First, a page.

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Astronomers Unveiling Life's Cosmic Origins

The Cosmic Chemistry Cycle. (Credit: Bill Saxton, NRAO/AUI/NSF)

ScienceDaily (Feb. 13, 2009) — Processes that laid the foundation for life on 
Earth -- star and planet formation and the production of complex organic 
molecules in interstellar space -- are yielding their secrets to astronomers 
armed with powerful new research tools, and even better tools soon will be 

Astronomers described three important developments at a symposium on the 
"Cosmic Cradle of Life" at the annual meeting of the American Association for 
the Advancement of Science in Chicago, IL.

In one development, a team of astrochemists released a major new resource for 
seeking complex interstellar molecules that are the precursors to life. The 
chemical data released by Anthony Remijan of the National Radio Astronomy 
Observatory (NRAO) and his university colleagues is part of the Prebiotic 
Interstellar Molecule Survey, or PRIMOS, a project studying a star-forming 
region near the center of our Milky Way Galaxy.

PRIMOS is an effort of the National Science Foundation's Center for Chemistry 
of the Universe, started at the University of Virginia (UVa) in October 2008, 
and led by UVa Professor Brooks H. Pate. The data, produced by the NSF's Robert 
C. Byrd Green Bank Telescope (GBT) in West Virginia, came from more than 45 
individual observations totalling more than nine GigaBytes of data and over 1.4 
million individual frequency channels.

Scientists can search the GBT data for specific radio frequencies, called 
spectral lines -- telltale "fingerprints" -- naturally emitted by molecules in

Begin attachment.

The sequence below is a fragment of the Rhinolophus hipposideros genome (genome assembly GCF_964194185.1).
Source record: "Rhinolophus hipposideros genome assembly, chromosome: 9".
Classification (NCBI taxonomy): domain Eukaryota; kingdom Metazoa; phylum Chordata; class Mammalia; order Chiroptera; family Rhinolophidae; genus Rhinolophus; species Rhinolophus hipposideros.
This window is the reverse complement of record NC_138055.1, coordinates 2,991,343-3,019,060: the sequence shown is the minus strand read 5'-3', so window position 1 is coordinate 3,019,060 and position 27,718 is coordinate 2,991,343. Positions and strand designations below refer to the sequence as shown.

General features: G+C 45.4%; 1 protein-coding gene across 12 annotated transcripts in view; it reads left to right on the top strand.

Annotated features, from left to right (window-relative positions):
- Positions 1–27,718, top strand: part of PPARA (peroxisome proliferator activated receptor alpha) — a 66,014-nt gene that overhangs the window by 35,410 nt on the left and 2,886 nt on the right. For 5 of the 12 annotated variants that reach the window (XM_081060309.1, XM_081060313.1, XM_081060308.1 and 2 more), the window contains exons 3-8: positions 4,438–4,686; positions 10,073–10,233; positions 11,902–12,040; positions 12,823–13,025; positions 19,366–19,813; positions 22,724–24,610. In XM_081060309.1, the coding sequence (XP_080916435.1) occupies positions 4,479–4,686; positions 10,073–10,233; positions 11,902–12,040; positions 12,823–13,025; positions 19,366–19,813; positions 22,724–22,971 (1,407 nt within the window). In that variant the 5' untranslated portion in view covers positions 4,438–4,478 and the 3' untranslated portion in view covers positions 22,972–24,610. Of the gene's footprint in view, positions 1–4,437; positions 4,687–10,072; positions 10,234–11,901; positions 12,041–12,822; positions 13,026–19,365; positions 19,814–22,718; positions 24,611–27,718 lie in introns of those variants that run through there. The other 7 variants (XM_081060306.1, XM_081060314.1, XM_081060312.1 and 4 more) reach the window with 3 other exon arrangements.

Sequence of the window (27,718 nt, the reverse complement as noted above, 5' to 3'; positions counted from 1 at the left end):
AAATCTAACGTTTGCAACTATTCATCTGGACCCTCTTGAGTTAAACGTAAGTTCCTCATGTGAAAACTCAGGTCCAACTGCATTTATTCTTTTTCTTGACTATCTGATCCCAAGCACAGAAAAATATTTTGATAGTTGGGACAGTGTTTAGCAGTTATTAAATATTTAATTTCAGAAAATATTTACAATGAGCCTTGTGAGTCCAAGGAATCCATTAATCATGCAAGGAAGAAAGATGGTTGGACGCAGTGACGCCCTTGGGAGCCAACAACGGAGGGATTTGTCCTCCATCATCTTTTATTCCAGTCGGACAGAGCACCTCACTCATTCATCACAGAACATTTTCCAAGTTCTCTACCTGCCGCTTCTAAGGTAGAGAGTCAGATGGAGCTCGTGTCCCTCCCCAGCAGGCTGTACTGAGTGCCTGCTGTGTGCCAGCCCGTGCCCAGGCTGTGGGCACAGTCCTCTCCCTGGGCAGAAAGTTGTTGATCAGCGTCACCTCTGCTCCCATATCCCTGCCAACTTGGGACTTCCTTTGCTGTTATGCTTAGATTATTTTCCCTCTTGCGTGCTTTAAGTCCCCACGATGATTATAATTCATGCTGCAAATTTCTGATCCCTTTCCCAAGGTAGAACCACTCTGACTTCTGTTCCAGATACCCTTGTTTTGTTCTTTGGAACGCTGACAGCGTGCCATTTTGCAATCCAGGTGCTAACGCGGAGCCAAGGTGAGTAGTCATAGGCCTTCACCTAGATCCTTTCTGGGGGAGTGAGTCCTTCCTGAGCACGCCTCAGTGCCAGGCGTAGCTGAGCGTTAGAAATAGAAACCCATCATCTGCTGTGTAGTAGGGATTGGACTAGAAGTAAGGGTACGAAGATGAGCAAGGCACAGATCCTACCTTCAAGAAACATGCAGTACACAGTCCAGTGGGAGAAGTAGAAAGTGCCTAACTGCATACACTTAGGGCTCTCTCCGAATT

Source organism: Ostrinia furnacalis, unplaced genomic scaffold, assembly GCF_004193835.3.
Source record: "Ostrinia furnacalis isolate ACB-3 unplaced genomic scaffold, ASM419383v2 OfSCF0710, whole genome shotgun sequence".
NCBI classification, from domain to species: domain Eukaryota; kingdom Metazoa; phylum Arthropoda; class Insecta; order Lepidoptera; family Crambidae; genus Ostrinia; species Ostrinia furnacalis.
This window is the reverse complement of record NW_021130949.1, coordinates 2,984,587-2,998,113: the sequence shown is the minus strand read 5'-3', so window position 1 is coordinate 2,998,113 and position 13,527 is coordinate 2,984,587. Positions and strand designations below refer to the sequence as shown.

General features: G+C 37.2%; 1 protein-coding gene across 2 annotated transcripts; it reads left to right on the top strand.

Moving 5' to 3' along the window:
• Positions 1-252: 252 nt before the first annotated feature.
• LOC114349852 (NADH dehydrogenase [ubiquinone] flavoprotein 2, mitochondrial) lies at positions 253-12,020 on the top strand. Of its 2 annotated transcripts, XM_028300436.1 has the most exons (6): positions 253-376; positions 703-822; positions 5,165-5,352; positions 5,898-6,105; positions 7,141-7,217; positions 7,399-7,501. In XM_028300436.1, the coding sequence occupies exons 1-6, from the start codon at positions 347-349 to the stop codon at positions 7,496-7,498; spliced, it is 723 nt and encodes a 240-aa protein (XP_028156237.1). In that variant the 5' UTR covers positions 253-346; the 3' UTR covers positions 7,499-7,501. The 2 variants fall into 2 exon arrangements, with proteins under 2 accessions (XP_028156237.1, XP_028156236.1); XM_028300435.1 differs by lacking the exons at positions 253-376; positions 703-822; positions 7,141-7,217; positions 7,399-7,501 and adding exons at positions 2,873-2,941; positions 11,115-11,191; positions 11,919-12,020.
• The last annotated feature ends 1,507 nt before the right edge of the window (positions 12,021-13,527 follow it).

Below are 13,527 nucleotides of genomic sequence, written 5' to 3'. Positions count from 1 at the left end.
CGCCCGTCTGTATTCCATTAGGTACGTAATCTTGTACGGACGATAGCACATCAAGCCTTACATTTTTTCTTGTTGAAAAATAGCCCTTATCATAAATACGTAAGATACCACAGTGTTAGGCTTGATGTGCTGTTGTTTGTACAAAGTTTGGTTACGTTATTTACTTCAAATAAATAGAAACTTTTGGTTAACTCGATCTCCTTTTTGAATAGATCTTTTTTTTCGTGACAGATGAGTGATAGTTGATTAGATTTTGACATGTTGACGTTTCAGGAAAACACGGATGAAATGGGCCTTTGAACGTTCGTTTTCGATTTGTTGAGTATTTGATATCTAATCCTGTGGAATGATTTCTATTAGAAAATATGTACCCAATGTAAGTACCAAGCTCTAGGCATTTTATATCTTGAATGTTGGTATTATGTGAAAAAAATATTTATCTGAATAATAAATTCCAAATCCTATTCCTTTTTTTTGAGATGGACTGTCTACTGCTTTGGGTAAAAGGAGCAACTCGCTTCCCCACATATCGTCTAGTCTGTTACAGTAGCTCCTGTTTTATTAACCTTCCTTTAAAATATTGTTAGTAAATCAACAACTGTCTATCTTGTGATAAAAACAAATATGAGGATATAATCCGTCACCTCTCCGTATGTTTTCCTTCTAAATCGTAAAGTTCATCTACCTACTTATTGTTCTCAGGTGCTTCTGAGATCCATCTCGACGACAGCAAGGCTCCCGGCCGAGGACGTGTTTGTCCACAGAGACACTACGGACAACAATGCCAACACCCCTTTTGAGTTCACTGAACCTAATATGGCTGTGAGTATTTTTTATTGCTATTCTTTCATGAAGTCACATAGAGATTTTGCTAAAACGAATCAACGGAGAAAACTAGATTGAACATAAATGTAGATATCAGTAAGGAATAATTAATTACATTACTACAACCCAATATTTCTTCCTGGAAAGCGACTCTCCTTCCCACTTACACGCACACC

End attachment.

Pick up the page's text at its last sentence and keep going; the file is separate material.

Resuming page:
interstellar space. "We've identified more than 720 spectral lines in this 
collection, and about 240 of those are from unknown molecules," Remijan said. 
He added, "We're making available to all scientists the best collection of data 
below 50 GHz ever produced for the study of interstellar chemistry," Remijan 

Astronomers have already identified more than 150 molecules in interstellar 
space in the past 40 years, including complex organic compounds such as sugars 
and alcohols. "This is a major change in how we search for molecules in space," 
Remijan explained. "Before, people decided beforehand which molecules they were 
looking for, then searched in a very narrow band of radio frequencies emitted 
by those molecules. In this GBT survey, we've observed a wide range of 
frequencies, collected the data and immediately made it publicly available. 
Scientists anywhere can 'mine' this resource to find new molecules," he said.

Another key development, presented by Crystal Brogan of the NRAO, showed that 
highly-detailed images of "protoclusters" of massive young stars reveal a 
complex mix of stars in different stages of formation, complicated gas motions, 
and numerous chemical clues to the physical conditions in such stellar 
nurseries. "We saw a much more complex picture than we had expected and now 
have new questions to answer," she said.

Using the Smithsonian Astrophysical Observatory's Submillimeter Array (SMA) in 
Hawaii, Brogan and her colleagues studied a nebula 5,500 light-years from Earth 
in the constellation Scorpius where stars significantly more massive than our 
Sun are forming. "It's essential to understand what's going on in systems like 
this because most stars, Sun-like stars included, form in clusters," Brogan 

"The most massive stars in the cluster have a tremendous impact on the 
formation and environment of the rest of the cluster, including the